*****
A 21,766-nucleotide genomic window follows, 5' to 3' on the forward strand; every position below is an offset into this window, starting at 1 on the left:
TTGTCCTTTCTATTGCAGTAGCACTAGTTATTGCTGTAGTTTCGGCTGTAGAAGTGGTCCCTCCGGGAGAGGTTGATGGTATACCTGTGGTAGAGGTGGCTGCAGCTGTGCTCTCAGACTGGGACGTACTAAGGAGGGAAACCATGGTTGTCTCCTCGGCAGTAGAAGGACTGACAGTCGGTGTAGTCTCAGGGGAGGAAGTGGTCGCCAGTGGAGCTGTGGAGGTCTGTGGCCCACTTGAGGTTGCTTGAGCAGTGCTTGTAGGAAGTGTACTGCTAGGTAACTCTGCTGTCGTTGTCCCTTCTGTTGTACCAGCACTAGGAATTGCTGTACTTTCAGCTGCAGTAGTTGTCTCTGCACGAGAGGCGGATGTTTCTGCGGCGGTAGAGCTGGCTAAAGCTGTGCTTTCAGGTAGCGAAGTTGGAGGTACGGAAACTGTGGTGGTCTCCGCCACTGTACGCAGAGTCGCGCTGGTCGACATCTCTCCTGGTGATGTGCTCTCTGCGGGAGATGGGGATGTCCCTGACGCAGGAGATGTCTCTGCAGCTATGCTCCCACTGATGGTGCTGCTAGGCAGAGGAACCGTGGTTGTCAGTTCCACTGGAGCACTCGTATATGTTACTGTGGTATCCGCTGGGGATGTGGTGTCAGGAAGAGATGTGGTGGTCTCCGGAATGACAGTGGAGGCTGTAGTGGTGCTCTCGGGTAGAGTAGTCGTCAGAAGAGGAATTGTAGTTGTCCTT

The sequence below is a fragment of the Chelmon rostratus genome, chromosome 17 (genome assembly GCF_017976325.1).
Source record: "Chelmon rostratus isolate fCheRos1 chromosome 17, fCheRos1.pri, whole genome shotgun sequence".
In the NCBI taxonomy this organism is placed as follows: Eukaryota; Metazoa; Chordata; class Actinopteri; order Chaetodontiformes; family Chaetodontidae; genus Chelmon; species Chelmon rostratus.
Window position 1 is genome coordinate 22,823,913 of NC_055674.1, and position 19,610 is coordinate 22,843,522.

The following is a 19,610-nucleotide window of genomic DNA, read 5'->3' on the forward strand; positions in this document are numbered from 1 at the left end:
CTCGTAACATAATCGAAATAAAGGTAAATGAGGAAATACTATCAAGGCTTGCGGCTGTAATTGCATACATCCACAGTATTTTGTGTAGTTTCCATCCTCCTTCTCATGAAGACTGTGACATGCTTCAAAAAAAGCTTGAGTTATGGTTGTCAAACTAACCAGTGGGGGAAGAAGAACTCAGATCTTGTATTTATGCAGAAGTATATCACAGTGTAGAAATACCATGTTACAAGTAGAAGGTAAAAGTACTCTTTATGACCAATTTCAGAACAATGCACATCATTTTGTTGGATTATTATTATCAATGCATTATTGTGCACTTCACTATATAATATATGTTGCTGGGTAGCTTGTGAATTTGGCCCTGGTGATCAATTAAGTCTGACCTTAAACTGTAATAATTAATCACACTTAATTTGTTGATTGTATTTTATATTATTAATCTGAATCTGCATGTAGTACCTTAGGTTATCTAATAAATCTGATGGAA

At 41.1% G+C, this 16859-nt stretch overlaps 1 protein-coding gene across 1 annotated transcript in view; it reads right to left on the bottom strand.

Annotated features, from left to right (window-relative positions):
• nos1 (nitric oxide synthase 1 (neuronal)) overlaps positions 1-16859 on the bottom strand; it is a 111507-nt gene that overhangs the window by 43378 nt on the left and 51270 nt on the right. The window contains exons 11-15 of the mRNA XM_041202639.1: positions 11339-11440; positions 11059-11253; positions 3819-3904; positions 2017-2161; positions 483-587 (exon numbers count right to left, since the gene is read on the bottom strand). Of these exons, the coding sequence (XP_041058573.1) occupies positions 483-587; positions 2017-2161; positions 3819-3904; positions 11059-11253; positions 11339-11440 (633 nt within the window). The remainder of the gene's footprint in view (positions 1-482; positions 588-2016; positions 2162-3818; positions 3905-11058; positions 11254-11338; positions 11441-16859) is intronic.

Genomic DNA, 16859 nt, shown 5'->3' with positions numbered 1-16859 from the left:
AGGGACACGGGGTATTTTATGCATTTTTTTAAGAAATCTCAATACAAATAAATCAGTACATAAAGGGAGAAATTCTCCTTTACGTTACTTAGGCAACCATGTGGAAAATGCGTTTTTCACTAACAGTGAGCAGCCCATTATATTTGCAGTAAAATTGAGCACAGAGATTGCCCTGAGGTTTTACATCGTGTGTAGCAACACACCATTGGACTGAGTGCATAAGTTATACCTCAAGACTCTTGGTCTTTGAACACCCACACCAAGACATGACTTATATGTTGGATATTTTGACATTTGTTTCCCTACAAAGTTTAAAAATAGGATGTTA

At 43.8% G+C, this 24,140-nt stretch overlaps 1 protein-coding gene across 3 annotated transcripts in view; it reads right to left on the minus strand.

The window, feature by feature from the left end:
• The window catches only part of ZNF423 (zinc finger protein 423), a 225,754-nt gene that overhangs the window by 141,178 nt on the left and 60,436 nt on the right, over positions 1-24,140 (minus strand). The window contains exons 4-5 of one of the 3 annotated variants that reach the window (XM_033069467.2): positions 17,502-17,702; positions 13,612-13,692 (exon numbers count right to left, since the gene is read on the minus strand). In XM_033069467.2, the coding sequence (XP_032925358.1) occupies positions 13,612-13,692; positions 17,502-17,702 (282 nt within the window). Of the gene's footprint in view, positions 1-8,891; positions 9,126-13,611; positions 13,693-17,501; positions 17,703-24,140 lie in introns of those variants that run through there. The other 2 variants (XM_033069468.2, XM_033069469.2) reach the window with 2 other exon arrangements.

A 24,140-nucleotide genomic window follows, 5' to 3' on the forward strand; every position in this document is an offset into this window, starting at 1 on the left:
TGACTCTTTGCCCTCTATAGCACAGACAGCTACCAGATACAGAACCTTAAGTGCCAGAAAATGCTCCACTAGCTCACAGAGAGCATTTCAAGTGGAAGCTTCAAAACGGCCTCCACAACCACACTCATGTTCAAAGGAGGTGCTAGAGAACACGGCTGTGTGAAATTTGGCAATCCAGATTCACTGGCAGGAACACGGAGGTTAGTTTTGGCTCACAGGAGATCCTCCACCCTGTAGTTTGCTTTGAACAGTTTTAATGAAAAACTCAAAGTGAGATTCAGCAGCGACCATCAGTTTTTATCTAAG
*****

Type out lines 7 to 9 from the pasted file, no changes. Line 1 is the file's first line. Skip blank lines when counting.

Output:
The following is a 19,610-nucleotide window of genomic DNA, read 5'->3' on the forward strand; positions in this document are numbered from 1 at the left end:
CTCGTAACATAATCGAAATAAAGGTAAATGAGGAAATACTATCAAGGCTTGCGGCTGTAATTGCATACATCCACAGTATTTTGTGTAGTTTCCATCCTCCTTCTCATGAAGACTGTGACATGCTTCAAAAAAAGCTTGAGTTATGGTTGTCAAACTAACCAGTGGGGGAAGAAGAACTCAGATCTTGTATTTATGCAGAAGTATATCACAGTGTAGAAATACCATGTTACAAGTAGAAGGTAAAAGTACTCTTTATGACCAATTTCAGAACAATGCACATCATTTTGTTGGATTATTATTATCAATGCATTATTGTGCACTTCACTATATAATATATGTTGCTGGGTAGCTTGTGAATTTGGCCCTGGTGATCAATTAAGTCTGACCTTAAACTGTAATAATTAATCACACTTAATTTGTTGATTGTATTTTATATTATTAATCTGAATCTGCATGTAGTACCTTAGGTTATCTAATAAATCTGATGGAA

At 41.1% G+C, this 16859-nt stretch overlaps 1 protein-coding gene across 1 annotated transcript in view; it reads right to left on the bottom strand.